Signs point to Bengals’ Dalton shedding his ‘average’ reputation
Through three weeks of the 2015 NFL season, it’s easy to dismiss the great numbers that Cincinnati Bengals quarterback Andy Dalton has produced as the product of a small sample size. On 94 dropbacks, he’s thrown for 866 yards and eight touchdowns with just two sacks and one interception. That translates to a 10.32 adjusted net yards per attempt average, the best in football. But can Dalton maintain this level of play?
Dalton’s strong numbers are driven by three factors: a large increase in yards per completion, a big spike in touchdown rate and a decrease in interception rate. It is not unusual for a quarterback to have stellar numbers over a short sample size in each of these three metrics, but there are also promising reasons to think Dalton can at least remain an above-average quarterback.
In each of Dalton’s first four seasons, he averaged between 11 and 12 yards per completion, right around the league average. But in 2015, Dalton’s receivers are averaging 14.2 yards per completion, the third-best mark in the league.
It isn’t a fluke that Dalton’s yards per completion average has increased. Last year, his average completion came 5.44 yards downfield, according to information collected by the NFL’s Game Statistics and Information System, while Cincinnati’s receivers averaged 5.56 yards after the catch on each completion.
This year, Dalton’s average pass has come 7.52 yards downfield, representing a much more vertical style. Bengals players are gaining 6.67 yards after the catch per completion, and while that is likely unsustainable, the increased emphasis on downfield passing is likely to stay. Dalton’s top deep threat, Marvin Jones, missed the entire 2014 season because of an injury, while superstar wide receiver A. J. Green was limited or out for stretches with a toe injury. This year, Dalton has attempted 15 passes to Green or Jones that were 15 or more yards beyond the line of scrimmage; he’s completed 11 of those for 368 yards and four touchdowns.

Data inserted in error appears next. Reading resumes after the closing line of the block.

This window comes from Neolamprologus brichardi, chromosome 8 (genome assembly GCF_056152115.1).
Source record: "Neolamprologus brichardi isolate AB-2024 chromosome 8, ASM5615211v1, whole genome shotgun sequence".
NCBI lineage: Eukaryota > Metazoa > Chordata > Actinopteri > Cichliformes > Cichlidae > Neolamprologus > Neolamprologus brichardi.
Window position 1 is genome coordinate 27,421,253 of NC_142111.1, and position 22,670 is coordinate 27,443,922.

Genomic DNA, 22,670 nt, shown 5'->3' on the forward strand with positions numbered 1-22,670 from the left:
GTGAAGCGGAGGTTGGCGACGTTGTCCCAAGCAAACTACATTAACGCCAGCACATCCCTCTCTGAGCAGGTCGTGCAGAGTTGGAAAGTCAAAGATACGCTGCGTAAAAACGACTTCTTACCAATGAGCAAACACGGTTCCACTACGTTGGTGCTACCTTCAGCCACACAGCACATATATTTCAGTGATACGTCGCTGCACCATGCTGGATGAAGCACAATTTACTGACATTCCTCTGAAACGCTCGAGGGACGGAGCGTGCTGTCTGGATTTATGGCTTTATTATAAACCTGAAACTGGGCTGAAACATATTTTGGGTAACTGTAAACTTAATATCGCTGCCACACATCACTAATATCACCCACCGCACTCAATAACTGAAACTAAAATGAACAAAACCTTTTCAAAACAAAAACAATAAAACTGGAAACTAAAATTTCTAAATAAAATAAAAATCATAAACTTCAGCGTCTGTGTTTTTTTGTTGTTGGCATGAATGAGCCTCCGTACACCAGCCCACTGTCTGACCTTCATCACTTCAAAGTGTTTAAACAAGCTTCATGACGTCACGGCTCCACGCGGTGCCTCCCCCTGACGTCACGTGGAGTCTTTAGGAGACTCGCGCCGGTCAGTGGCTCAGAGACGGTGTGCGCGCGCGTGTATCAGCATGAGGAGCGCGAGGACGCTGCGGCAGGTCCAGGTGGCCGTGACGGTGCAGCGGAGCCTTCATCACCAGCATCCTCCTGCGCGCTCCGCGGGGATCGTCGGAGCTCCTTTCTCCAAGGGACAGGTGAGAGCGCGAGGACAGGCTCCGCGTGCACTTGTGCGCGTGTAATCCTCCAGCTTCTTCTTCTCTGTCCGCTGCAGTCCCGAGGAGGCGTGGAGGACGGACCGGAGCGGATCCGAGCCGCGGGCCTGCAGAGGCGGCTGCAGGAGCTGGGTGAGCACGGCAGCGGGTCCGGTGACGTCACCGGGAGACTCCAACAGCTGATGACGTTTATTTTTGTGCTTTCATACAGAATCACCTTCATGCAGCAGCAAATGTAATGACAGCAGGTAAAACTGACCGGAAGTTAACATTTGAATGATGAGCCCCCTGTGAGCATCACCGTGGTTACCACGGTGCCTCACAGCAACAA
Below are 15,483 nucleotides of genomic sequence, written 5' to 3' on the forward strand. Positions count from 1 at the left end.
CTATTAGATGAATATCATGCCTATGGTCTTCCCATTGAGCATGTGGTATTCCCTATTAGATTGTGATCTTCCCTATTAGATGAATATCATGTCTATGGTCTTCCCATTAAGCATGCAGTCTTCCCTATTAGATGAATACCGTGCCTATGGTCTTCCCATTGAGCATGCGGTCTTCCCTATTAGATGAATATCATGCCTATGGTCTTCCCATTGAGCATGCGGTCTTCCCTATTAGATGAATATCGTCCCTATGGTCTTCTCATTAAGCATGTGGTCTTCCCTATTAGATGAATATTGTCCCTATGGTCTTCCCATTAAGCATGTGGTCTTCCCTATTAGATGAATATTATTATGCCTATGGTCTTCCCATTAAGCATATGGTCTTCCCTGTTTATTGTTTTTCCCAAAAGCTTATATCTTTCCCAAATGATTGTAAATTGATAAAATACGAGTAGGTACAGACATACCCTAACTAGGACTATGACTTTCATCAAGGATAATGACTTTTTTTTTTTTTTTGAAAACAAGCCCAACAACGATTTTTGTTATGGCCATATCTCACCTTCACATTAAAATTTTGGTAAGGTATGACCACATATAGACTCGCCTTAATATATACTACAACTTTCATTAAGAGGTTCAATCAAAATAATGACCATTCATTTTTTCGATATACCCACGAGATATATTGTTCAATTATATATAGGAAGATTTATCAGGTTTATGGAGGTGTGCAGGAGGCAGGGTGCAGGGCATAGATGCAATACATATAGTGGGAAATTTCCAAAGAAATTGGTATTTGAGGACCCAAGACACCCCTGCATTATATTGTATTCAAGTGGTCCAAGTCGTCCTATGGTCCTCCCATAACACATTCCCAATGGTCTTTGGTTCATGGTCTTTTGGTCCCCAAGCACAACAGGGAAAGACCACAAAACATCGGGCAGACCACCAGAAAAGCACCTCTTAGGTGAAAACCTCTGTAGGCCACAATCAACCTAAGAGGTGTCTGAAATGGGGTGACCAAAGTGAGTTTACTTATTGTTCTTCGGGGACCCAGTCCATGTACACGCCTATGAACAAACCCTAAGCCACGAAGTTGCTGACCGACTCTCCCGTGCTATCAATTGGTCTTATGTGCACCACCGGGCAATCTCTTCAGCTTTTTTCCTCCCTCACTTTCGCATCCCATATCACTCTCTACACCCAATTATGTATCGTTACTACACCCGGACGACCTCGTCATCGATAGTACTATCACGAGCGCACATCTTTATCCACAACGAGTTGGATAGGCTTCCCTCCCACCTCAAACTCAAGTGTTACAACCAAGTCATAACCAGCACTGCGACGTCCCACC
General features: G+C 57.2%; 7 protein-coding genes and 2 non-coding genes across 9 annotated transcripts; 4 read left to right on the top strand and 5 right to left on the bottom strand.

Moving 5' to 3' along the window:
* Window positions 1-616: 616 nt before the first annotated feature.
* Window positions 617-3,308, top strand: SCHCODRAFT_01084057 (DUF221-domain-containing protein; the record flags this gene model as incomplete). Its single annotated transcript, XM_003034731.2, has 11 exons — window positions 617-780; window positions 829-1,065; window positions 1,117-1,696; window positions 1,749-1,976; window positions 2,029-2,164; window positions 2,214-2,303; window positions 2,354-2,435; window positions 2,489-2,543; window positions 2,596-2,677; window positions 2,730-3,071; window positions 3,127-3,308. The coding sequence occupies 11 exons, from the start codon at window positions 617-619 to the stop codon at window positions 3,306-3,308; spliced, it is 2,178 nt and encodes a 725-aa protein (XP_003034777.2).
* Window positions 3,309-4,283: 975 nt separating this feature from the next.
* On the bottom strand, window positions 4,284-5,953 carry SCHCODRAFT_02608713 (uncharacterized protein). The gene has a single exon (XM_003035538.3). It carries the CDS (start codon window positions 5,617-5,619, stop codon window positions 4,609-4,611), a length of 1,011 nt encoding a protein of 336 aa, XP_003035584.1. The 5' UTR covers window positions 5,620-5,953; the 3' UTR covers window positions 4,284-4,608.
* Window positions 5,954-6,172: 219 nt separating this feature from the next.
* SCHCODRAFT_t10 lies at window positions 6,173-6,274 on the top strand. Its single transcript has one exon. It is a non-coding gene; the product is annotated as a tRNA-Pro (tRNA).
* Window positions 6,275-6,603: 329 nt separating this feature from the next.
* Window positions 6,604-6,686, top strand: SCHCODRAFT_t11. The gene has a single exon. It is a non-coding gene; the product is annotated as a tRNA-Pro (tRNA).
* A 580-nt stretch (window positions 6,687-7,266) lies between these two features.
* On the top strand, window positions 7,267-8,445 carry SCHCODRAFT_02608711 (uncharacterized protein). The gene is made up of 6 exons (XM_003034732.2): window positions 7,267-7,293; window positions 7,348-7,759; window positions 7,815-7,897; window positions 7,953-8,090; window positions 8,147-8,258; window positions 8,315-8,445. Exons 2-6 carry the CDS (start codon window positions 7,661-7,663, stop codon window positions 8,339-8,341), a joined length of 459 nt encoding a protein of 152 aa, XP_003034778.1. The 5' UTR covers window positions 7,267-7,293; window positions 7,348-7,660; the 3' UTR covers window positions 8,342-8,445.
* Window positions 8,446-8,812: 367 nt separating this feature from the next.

Dalton is averaging a touchdown pass every 11.5 throws, a significant improvement over his 2014 number (25.3). Improved health among Dalton’s targets has also helped his red-zone efficiency. Tight end Tyler Eifert, a first-round pick in 2013, played well as a rookie before missing nearly all of 2014 with a dislocated elbow. But the former Notre Dame tight end has looked outstanding so far in 2015, with three touchdowns in three games (and a fourth overturned on a questionable call after a review).
Perhaps the least sustainable aspect of Dalton’s strong play this year is his interception rate (1.1 percent). In general, interception rate is one of the least consistent statistics in football, and Dalton has been the beneficiary of a positive game script: He has thrown only six passes while trailing this year, compared to 75 while playing with the lead.
Dalton’s history suggests he won’t continue to avoid throwing interceptions, particularly in games when the Bengals are trailing.
It is easy to assume that with Dalton, at age 27, what you see is what you get. But he made steady strides during his first three seasons, improving his yards per attempt averages and touchdown totals. Last year, Dalton took a step back statistically, but that was likely because of the injuries to his top weapons. As he enters his physical prime, and with one of the best supporting casts in the NFL, the stars are aligned for Dalton to no longer be synonymous with average.